By Jaya Franklin
It's that time of year again. Daylight-saving time ends Sunday, Nov. 4, at 2 a.m., and Georgia residents need to set their clocks back one hour.
However, this year daylight-saving time is a little different.
"A year ago, Congress changed the date for daylight-saving time," notes John Oxendine, Georgia's insurance and fire-safety commissioner. "It ends a week late, and starts a week early," he said.
A national campaign called "Change Your Clock, Change Your Battery" is encouraging people to practice fire-safety, while rolling their clocks back. The fire-safety program is sponsored by the International Association of Fire Chiefs and the American Burn Association.
Oxendine also is encouraging Georgians to check the batteries in smoke alarms, when clocks are reset. He said setting back your clocks for daylight-saving time is a good time to take such preventive measures that can ensure proper, fire-safety preparedness.
"A working smoke alarm is your number one defense against fires," said Oxendine. "Batteries in your smoke alarm should be changed every six months," he added.
"Families should do fire drills at home, because children die in fires at their homes, not in school fires," said Oxendine.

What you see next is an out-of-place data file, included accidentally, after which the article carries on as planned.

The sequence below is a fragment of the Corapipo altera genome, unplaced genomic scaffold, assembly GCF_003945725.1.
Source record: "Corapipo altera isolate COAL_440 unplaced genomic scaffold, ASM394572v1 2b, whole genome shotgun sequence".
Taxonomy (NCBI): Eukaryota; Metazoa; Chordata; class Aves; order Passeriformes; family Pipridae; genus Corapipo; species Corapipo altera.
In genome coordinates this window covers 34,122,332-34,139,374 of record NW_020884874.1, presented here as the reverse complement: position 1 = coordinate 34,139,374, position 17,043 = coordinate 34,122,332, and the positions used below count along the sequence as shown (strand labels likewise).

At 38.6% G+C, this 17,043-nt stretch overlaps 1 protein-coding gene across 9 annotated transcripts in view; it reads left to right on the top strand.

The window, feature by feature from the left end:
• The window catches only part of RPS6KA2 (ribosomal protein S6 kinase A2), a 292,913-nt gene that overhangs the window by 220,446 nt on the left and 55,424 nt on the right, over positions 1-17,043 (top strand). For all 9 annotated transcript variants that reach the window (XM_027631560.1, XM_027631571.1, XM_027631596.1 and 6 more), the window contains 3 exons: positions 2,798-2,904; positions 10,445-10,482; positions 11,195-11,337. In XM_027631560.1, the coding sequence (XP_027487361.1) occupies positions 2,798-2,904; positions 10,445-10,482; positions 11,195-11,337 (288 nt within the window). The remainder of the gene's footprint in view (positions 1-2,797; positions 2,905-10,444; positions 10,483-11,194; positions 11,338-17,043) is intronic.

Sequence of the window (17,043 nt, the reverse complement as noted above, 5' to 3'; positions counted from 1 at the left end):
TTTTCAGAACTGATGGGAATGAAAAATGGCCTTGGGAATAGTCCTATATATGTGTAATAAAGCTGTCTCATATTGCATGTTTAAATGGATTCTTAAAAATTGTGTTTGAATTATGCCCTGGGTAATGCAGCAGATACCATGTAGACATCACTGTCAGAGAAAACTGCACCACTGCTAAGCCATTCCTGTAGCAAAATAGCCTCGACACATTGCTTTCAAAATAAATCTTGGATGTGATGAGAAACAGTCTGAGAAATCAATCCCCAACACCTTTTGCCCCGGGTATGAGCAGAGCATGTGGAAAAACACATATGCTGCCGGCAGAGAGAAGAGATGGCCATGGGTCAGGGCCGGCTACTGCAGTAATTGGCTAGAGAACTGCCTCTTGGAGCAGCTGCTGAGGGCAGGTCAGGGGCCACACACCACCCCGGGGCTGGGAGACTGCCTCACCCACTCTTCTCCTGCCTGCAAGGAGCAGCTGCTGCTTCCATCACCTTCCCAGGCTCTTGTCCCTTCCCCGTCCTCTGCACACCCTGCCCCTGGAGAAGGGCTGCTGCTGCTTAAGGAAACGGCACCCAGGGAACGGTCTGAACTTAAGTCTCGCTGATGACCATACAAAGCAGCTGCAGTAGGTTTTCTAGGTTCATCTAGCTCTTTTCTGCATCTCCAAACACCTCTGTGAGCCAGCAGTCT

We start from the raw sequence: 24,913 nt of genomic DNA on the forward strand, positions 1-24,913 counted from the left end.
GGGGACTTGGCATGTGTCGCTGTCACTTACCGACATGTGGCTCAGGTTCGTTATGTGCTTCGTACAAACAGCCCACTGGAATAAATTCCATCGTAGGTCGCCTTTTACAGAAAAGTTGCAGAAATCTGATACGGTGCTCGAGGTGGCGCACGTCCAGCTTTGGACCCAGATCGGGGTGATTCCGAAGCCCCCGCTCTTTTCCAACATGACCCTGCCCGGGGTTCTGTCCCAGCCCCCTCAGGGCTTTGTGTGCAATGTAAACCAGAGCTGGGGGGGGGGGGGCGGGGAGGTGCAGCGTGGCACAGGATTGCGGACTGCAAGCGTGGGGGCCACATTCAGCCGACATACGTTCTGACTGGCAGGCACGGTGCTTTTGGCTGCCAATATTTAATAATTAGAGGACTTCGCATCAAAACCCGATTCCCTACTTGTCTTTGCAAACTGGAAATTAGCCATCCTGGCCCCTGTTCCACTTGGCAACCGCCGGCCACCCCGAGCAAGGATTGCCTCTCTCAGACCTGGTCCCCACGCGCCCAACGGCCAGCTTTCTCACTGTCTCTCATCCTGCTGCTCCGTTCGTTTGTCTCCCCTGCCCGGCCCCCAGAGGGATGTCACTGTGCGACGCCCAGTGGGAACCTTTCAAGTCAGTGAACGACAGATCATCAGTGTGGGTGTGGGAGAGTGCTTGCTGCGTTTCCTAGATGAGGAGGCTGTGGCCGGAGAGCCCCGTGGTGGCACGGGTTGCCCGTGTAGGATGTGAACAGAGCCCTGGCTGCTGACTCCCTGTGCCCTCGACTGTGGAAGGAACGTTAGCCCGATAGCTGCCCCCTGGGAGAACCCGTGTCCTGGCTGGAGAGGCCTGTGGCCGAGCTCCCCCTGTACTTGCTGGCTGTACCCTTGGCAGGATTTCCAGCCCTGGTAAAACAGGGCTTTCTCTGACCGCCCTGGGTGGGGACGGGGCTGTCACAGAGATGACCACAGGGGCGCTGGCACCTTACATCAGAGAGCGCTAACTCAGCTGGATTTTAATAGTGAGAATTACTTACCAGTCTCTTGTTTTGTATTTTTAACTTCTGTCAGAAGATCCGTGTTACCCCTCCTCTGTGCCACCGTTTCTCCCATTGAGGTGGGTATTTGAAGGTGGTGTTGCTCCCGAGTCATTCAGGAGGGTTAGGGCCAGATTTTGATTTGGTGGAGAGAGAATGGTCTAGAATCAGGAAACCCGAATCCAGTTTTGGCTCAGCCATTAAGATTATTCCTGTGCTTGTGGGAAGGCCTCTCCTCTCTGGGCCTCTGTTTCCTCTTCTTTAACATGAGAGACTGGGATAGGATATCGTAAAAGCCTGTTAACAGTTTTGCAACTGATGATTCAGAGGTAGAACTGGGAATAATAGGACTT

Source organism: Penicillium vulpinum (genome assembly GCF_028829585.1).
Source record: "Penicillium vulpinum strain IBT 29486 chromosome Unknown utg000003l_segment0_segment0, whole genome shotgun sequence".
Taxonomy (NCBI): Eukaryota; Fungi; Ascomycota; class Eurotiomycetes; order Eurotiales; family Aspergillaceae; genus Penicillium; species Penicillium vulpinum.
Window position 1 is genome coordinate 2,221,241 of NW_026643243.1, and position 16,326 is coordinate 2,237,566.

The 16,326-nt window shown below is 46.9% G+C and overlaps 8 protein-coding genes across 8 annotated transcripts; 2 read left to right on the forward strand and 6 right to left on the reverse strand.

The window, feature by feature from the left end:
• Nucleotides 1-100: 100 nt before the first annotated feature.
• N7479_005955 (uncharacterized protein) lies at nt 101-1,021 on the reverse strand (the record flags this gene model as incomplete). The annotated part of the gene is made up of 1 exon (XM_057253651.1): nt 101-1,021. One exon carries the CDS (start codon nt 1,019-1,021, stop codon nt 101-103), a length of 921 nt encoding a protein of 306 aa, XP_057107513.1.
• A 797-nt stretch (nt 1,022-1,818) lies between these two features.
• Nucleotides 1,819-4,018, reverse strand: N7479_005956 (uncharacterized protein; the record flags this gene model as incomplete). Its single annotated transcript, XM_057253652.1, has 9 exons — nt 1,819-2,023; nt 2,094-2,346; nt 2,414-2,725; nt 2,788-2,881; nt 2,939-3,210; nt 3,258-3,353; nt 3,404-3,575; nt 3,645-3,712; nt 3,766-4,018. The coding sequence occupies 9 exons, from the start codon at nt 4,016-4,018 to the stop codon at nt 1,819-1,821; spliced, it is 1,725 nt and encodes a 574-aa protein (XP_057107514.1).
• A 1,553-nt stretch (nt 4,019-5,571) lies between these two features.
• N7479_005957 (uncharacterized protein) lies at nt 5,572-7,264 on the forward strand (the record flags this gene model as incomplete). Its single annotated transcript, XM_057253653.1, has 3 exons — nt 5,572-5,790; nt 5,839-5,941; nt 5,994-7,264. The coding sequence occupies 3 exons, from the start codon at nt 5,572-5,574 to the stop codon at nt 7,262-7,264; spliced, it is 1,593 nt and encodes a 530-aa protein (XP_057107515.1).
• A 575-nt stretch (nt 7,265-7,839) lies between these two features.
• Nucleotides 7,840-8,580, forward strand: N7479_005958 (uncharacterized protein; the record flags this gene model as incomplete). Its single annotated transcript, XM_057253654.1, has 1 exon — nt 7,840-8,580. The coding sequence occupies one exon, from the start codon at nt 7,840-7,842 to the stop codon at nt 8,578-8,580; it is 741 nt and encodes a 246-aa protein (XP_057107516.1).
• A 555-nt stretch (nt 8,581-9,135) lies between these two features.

"Every year in Georgia, we have numerous fire fatalities in homes that didn't have smoke alarms or where the alarms didn't function," he said.
Many will welcome the end of daylight-saving time because of the extra hour of sleep it provides. Some, however, will appreciate being able to work in daylight again.
Cliff Shearouse, for example, the assistant director of Henry County Schools Transportation Service, said setting clocks back is a good thing for the transportation service.
"I have a crew that comes in at 5:30 a.m., and some start picking kids up at 6:30 a.m.," said Shearouse. Monday morning, when those kids are picked up from their bus stops, it will be more like 7:30 a.m., instead of 6:30 a.m.
However, there are other Henry County residents who could care less about the change.
"I would much rather have light at the end of the day," said Terry Greer, of Hampton. "But it does give you a chance to make up some of that sleep that you lost."
Monique Raymond, information specialist for the Clayton County Convention & Visitors Bureau, said when daylight-saving time comes around, some employees have a hard time adjusting.
"Sometimes, we have employees running late," said Raymond. "One thing that definitely affects me is having to get up in the morning when it's still dark out," she said.
But, due to time being rolled back Sunday, instead of up, Raymond won't have that problem.